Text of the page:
Charles University, at Prague, Czech Republic; also called Univ. of Prague. The oldest and one of the most important universities of central Europe, it was founded in 1348 by Holy Roman Emperor Charles IV, for whom it is named. The faculty was organized in four so-called nations, the Czech, Saxon, Bavarian, and Polish. The struggle between the German and Czech nationalities in Bohemia was reflected in the university when, in 1403, the Czech nation, including Jan Huss, was outvoted by the three other nations in a controversy regarding John Wyclif's doctrines. When in 1409 the three foreign nations opposed the request of Holy Roman Emperor Wenceslaus to take a neutral attitude between the two rival popes in the Great Schism, Wenceslaus changed the statutes of the university. By the Decree of Kutna Hora he gave three votes to the Czech nation and one vote to the other three nations. Shortly after that Czech victory, Huss himself became rector of the university. As a result of the Decree of Kutna Hora the Germans left the university and founded the Univ. of Leipzig. The Germanization of the university, which began after the battle of the White Mt. (1620), reached its peak in 1774 when German was made the language of instruction. In 1882 the university was divided into two branches—Charles Univ., which was Czech, and Ferdinand Univ., which was German. After the establishment of Czechoslovakia in 1918 this division was maintained, although the Czech university received the greater facilities. The German university was abolished after World War II. The university currently has faculties of education, law, mathematics and physics, medicine, pharmacy, philosophy, physical training, social sciences, and theology. There are institutes of social and political sciences and economics.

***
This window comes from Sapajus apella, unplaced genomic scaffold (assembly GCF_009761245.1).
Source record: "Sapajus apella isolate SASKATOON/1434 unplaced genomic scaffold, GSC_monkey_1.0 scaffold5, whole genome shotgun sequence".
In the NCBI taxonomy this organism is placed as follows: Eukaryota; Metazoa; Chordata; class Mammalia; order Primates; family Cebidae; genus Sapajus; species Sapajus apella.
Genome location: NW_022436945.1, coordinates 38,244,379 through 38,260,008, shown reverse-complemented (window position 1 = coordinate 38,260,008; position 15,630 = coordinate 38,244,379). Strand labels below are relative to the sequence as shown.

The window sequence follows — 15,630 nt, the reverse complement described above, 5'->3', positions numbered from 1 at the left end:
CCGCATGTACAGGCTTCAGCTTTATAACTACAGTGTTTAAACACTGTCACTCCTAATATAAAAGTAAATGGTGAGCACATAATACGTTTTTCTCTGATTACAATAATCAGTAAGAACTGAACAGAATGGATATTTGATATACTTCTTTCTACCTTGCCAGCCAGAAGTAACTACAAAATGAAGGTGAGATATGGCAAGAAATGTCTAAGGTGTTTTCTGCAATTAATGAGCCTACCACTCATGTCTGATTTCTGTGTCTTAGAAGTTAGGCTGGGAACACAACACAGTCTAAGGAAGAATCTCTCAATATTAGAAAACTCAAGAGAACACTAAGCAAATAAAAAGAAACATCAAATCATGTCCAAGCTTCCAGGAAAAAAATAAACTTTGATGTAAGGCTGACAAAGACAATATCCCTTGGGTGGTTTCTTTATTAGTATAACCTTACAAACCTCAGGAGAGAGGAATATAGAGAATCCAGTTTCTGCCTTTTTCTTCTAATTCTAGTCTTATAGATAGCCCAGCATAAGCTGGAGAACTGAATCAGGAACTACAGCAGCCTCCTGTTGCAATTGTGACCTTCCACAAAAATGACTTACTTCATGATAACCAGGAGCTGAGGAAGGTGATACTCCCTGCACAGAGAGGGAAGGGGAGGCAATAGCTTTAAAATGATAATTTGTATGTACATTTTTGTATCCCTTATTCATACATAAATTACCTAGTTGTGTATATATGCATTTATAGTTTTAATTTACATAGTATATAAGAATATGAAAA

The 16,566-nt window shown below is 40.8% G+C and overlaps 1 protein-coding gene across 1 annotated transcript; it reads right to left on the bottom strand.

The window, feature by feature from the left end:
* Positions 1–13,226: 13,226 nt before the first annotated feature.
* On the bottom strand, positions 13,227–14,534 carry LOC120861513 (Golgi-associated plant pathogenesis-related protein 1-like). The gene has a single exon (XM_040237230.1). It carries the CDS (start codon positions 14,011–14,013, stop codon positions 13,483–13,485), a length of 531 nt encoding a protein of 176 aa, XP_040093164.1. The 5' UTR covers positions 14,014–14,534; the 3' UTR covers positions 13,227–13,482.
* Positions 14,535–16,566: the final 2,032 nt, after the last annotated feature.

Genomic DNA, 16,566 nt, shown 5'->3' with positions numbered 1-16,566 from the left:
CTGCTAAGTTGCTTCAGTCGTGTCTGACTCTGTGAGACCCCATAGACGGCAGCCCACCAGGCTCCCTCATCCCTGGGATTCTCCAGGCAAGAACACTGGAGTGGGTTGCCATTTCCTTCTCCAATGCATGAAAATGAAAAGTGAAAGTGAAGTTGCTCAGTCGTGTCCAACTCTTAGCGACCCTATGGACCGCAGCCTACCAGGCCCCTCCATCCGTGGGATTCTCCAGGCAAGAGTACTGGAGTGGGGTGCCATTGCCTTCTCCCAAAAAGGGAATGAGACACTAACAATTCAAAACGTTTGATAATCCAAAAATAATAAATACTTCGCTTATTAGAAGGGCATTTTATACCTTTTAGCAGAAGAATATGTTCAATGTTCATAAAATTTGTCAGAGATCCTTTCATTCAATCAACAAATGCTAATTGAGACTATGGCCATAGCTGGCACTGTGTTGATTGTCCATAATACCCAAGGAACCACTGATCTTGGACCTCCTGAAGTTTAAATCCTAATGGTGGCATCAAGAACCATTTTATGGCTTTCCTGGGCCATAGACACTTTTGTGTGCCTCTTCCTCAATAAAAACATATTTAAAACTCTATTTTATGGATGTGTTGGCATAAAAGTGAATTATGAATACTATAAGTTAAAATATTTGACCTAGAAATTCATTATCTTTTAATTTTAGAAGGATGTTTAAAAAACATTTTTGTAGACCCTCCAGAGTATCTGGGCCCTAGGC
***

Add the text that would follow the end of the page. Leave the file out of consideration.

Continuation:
The Columbia Electronic Encyclopedia, 6th ed. Copyright © 2012, Columbia University Press. All rights reserved.
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